Just two weeks ago, Julie Bishop was the most powerful woman in Australian politics, considered "the people's choice" to lead the liberal party during the recent leadership spill.
Yet, Scott Morrison was appointed the top job and the former foreign minister moved to the backbench.
Today for the first time since the dramatic spill, Bishop delivered a speech at The Australian Women's Weekly AGL Women of the Future Awards.
Bishop chose the awards, which celebrate inspiring young women who are making a difference, to discuss the culture of Australian politics and the "unequal treatment of women" in her workplace, as well touching on her future plans.
Bishop said, "Just 10 days ago I was elected for the seventh time in 11 years as the deputy leader of the Federal Liberal party."
"Over the next three days there were a series of events that resulted in my resignation as the deputy leader and my resignation from the cabinet."
"The events surrounding the leadership change will be discussed and debated and dissected for years to come. I'm just sitting back wondering 'gee what will I do when I grow up?'"
"I'm not going to add to that debate today. It's too soon."
Rather than adding to the conversation, Bishop discussed how these events have actually raised a much more important issue: workplace culture.
"These events have given rise to a much broader debate about workplace culture. This includes allegations of bullying, harassment and coercion and the unequal treatment of women."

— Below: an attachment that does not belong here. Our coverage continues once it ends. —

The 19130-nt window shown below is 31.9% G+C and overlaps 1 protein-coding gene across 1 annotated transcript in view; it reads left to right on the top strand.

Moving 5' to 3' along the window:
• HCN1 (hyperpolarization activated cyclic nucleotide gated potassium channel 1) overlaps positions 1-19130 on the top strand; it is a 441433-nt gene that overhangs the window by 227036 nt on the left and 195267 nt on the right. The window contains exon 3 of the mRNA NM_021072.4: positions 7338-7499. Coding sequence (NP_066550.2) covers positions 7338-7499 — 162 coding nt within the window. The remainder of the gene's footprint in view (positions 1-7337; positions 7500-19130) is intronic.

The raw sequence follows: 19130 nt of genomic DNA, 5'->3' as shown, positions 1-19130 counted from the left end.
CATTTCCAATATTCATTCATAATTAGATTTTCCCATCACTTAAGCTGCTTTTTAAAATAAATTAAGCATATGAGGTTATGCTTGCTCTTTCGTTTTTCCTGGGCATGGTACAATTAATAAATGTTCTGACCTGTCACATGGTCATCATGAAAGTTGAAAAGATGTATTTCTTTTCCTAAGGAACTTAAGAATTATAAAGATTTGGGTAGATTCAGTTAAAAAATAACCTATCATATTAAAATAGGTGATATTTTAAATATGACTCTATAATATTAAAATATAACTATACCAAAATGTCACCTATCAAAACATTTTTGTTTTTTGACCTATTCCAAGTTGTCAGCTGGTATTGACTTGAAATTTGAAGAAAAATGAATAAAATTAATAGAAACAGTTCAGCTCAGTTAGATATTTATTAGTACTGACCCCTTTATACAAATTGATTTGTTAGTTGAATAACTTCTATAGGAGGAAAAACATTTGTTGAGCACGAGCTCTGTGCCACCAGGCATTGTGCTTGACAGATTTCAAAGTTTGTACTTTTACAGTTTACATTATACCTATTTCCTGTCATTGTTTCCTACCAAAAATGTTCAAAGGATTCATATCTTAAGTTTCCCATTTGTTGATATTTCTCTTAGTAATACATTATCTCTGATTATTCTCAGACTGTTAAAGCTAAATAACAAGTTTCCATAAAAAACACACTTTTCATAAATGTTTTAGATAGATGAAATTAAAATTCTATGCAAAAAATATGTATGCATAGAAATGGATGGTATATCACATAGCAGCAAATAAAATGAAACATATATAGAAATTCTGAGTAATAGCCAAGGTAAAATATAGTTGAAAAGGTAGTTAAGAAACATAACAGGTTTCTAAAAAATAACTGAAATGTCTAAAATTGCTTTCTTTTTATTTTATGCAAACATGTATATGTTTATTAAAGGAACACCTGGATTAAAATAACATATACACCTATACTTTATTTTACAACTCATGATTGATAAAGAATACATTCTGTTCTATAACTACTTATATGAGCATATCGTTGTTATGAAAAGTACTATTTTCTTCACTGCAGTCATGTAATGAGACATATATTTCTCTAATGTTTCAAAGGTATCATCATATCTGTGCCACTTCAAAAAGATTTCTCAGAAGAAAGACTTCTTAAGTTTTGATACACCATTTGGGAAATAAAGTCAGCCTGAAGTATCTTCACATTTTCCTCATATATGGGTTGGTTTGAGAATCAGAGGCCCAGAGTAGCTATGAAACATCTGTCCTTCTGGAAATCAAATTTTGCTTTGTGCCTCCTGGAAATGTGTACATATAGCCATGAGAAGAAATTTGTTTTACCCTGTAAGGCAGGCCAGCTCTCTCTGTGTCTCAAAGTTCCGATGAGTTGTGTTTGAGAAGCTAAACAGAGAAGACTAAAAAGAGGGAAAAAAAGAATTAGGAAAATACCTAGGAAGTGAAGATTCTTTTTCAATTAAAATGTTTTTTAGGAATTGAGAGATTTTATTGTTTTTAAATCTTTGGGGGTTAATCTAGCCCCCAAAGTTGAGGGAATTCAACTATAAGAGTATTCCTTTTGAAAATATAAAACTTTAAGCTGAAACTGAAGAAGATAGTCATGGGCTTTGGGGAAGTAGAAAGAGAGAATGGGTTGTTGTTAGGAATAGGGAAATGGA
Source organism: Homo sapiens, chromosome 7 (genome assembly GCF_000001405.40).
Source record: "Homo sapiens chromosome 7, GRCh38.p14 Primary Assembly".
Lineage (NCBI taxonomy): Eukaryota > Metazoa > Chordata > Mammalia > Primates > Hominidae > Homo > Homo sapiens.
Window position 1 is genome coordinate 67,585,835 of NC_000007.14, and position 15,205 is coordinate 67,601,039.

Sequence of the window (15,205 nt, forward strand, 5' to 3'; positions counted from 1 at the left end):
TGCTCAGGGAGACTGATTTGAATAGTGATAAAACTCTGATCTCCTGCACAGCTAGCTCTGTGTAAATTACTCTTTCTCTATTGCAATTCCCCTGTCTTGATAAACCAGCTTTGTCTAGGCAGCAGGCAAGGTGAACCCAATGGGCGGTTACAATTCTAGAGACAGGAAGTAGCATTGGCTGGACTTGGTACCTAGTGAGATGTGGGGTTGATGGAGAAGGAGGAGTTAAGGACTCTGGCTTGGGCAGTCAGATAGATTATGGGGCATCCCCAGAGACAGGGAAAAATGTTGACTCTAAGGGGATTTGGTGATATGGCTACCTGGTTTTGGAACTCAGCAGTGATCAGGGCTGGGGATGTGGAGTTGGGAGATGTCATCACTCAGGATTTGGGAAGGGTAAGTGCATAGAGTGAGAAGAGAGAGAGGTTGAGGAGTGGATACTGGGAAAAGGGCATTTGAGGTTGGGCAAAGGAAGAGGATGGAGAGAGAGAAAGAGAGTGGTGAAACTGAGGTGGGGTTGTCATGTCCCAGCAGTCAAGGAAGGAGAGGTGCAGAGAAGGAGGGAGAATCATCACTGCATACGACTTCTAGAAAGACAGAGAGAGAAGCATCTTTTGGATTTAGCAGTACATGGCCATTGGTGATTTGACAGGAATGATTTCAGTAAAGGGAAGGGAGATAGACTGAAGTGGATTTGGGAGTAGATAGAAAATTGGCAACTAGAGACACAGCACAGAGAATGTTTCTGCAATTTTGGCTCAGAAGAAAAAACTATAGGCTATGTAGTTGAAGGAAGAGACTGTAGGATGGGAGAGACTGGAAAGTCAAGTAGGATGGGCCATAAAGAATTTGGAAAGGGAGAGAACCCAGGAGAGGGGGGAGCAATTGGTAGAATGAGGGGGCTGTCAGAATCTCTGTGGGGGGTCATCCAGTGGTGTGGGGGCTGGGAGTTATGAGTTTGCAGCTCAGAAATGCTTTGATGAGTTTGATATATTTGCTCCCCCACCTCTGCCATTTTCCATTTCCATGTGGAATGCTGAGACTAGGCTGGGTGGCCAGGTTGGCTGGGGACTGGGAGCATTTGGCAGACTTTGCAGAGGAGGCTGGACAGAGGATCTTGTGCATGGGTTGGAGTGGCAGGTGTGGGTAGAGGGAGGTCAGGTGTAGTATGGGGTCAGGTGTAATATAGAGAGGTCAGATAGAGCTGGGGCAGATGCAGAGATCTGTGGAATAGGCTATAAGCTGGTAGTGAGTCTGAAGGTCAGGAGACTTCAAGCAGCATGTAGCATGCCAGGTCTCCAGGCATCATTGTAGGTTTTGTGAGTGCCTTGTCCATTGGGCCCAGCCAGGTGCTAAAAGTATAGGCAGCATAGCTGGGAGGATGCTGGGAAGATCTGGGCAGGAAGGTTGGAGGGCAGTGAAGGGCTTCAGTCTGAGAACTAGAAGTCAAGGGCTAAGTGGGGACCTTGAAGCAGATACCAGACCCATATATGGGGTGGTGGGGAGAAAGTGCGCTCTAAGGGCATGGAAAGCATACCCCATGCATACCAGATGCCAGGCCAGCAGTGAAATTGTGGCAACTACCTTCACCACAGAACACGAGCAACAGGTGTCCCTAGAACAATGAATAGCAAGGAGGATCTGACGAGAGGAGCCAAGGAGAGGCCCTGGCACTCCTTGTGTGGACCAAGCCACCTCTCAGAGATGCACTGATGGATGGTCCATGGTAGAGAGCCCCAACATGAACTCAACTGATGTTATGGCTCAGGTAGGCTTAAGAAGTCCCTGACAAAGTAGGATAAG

"It's evident that there is an acceptance of a level of behaviour in Canberra that would not be tolerated in any other workplace in Australia."
She added, "I have seen and witnessed some appalling behaviour, that in a law firm I would never have accepted but in parliament, it's the norm."
Bishop went on to explain that to understand the issues in Australian politics, it's important to look at it in a broader context.
"Politics is robust, it's not for the faint hearted."
She spoke of the opposition who she says are now using their position to bring down the Government purely for "self-interested motives".
"It's not about what's good for Australia. It's about the lure of the authority and privileges associated with ministerial office. I've witnessed this on both sides of the office."
"But when we politicians show such contempt for each other, aren't the public justified in feeling contempt for all of us?"
Despite her criticism of Canberra, Bishop has hope for the future.
"I'm optimistic about the future of politics in Australia. Things will change, and they must," she said.
And while Bishop says since stepping down, her "diary is empty", she still has much to do for the people of Curtin and also women in politics.
"We must defend and strengthen our institutions and we must treat our parliament with more respect. Unacceptable workplace practices are the responsibility of us all to identify, to stop it, to fix it. Also I firmly believe that no nation will reach its potential unless it fully embraces the talent and skill and energy and intellect and ideas of the 50 percent of its population that is female."
"I say to my party, it is not acceptable for us to have in 2018 to have less than 25 percent of our parliamentarians as female."
"It is not acceptable for our party to contribute to a fall in Australia's ratings from 15th in the world in terms of female parliamentary representatives in 1999, to 50th today."
"There's a lot to be done and I'm committed to be helping do it."
Finally, Bishop left a note for the women in the room.
"Don't let go of your dreams too easily, believe in yourself, back your judgement and do not ever ever let anyone define who you are or what you can achieve," she said.
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